The governor has said nothing about the election, but a state lawyer told a judge in open court the other day that Cuomo would set the election for April 28, the same day that Democrats are expected to pack polling sites for the presidential primary.
In hinting at his decision months ago, Cuomo claimed that combining the elections would save money. A special election for a seat spanning eight counties, like the 27th District, would certainly have a hefty price tag. Cuomo has put the figure at $1 million.
Related Special election to replace ex-Rep. Chris Collins expected to coincide with presidential primary
- PHOTO BY WXXI NEWS
- Former GOP House Rep. Chris Collins
My family runs a few generations deep in the area and many of my relatives still live there. So do many of my former classmates, family friends, old neighbors, and so on. They are the people — retired autoworkers, a retired Kodak employee, a retired nurse, corrections officers, an occupational therapist, an office worker — who will play a part in electing Collins’s successor.
They’re liberal, moderate, and conservative, but they all share one thing: some level of skepticism or distrust of politicians and government.
Cuomo, a Democrat, is headed down a path that reinforces their skepticism and could undermine the integrity of the election.
State Republican Party Chair Nick Langworthy was on to something when this week he called Cuomo’s move “partisan manipulation” and “a slap in the face to western New Yorkers who won’t forget he put his own interests above their right to representation in Congress.”
Langworthy is a partisan himself, of course. But on this matter, he’s absolutely right.
Republican Monroe County Elections Commissioner Doug French clearly articulated the problem with holding the special election on the same day as the presidential primary.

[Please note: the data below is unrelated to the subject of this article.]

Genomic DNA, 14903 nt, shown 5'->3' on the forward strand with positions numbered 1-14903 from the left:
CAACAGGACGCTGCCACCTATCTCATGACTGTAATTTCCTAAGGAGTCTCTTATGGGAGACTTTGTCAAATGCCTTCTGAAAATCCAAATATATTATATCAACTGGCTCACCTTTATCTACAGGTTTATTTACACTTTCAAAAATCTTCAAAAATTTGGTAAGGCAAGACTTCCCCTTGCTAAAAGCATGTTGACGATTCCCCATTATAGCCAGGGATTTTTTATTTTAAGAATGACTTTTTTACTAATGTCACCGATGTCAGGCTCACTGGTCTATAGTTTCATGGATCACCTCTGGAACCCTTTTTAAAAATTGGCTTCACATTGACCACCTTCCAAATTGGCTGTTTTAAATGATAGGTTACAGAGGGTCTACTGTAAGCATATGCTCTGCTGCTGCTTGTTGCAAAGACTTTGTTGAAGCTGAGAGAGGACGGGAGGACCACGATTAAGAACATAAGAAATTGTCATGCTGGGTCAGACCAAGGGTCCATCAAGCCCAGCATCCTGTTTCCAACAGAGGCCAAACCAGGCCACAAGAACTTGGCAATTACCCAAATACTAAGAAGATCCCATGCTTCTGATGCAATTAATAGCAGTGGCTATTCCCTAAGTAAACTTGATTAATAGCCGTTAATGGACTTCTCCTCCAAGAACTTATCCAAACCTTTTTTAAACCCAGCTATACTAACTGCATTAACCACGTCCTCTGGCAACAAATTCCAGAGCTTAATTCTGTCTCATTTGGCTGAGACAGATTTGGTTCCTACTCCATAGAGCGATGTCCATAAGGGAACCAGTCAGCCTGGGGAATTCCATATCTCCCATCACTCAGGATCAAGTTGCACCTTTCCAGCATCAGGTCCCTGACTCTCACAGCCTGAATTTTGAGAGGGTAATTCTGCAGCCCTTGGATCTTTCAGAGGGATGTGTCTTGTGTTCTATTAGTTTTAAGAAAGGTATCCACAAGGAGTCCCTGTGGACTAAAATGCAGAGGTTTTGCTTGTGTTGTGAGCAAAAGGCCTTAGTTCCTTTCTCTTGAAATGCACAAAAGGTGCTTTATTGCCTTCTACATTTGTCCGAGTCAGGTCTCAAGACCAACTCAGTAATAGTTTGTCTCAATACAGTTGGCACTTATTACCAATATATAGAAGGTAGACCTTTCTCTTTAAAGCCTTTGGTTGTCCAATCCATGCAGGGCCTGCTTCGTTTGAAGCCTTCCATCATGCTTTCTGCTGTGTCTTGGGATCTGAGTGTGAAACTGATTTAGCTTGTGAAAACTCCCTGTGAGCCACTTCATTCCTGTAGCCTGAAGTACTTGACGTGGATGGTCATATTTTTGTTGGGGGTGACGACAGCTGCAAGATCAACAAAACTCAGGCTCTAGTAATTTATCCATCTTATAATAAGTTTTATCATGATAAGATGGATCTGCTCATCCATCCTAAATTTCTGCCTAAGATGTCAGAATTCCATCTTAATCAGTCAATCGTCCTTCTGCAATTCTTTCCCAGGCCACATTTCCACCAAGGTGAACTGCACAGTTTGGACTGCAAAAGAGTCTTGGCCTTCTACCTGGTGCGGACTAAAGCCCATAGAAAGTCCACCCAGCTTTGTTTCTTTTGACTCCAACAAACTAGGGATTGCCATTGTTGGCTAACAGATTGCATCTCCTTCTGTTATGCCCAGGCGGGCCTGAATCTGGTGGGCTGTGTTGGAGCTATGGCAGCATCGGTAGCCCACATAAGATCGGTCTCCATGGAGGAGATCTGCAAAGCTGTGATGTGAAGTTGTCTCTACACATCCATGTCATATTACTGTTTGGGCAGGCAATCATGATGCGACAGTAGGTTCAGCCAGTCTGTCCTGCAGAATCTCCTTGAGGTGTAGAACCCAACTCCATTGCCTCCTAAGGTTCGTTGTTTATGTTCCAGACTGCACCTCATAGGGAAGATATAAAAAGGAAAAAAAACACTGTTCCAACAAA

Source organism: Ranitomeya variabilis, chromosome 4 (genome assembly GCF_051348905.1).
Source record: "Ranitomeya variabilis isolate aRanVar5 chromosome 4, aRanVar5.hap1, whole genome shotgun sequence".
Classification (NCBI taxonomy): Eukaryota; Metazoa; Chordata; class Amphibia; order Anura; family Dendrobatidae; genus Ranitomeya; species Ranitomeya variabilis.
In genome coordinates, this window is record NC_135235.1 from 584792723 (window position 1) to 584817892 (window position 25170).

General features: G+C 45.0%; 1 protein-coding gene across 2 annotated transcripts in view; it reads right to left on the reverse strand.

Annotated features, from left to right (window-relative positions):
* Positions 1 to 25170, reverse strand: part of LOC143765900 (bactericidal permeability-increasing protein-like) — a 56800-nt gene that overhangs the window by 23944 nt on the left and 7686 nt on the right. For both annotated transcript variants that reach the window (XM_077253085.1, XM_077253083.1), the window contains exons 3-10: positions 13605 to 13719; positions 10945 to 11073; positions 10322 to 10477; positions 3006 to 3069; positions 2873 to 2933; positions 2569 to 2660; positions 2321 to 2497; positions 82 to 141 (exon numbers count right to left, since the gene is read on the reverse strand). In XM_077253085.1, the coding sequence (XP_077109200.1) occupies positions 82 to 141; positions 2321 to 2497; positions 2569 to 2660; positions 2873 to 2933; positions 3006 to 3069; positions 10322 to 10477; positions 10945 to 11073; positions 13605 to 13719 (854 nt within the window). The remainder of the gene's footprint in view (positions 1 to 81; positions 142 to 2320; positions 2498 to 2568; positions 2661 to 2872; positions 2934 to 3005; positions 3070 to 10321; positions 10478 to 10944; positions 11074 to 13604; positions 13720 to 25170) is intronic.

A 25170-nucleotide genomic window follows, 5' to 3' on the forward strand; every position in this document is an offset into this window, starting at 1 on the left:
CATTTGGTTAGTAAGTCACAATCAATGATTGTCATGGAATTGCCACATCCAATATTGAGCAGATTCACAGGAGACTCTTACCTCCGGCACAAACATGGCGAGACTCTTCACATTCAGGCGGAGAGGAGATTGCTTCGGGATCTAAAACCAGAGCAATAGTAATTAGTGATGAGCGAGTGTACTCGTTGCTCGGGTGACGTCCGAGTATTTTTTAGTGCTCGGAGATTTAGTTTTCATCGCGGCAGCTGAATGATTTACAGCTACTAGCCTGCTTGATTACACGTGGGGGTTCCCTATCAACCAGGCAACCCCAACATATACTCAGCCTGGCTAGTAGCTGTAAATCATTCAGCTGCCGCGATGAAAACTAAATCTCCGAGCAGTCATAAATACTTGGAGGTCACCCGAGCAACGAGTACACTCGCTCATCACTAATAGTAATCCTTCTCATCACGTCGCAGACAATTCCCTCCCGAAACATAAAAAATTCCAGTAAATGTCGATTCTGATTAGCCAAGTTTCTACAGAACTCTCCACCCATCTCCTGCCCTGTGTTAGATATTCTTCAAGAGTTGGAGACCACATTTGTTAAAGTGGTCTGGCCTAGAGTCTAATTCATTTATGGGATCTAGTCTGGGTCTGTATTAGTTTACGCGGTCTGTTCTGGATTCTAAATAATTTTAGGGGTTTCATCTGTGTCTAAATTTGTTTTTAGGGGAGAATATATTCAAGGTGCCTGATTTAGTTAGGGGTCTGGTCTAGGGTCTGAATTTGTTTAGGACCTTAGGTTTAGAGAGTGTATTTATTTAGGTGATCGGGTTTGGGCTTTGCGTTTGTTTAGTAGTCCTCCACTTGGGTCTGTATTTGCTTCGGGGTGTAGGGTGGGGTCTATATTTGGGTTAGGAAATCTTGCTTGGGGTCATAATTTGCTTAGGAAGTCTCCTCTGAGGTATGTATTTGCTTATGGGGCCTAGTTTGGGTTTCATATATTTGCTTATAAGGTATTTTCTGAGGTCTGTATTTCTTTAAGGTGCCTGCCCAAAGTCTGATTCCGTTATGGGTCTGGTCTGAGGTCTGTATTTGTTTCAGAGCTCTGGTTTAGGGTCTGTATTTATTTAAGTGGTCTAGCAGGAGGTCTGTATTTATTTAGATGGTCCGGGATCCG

That day, he noted, Democrats are going to turn out in droves to vote for any of the half-dozen presidential candidates who will be on the ballot.
Republicans, on the other hand, may not even have a primary in which to cast a vote. A few Republicans have announced their intent to challenge President Donald Trump, but none has made the ballot yet in New York.
Unaffiliated voters — the third largest bloc in the area — won’t be voting in any primaries.
Democrats will have a baked-in turnout advantage.
How is that fair? Republicans are rightly fuming. If the shoe were on the other foot, and it was a Republican governor who tried to pull this sort of move, Democrats would be understandably furious.
Nate McMurray, the former supervisor of Grand Island, appears to have the Democratic nomination locked up. He narrowly lost the election to Collins in 2018 and is an outstanding candidate. But if he wins the special election, many constituents will not accept his victory as legitimate.
The scenario promises to frustrate Democrats in the district, who will no doubt spend a lot of time and effort defending the result.
Consider, too, that the special election only determines who will finish out Collins’s term, which expires at the end of this year. The winner of the special election will likely face a new challenge in the general election set to follow in November, which is arguably the more important contest.
Incumbents typically have an advantage in any election, but the popular resentment toward McMurray or any other Democrat who will likely win in April has the potential to limit their tenure in Congress to a mere eight months.
Langworthy seems to understand what Cuomo doesn’t.
“(T)he people of NY-27 are being denied a voice because Andrew Cuomo is trying to rig an election,” Langworthy said.
A strong allegation that in this case is right on point.
Jeremy Moule is CITY’s news editor. He can be reached at firstname.lastname@example.org.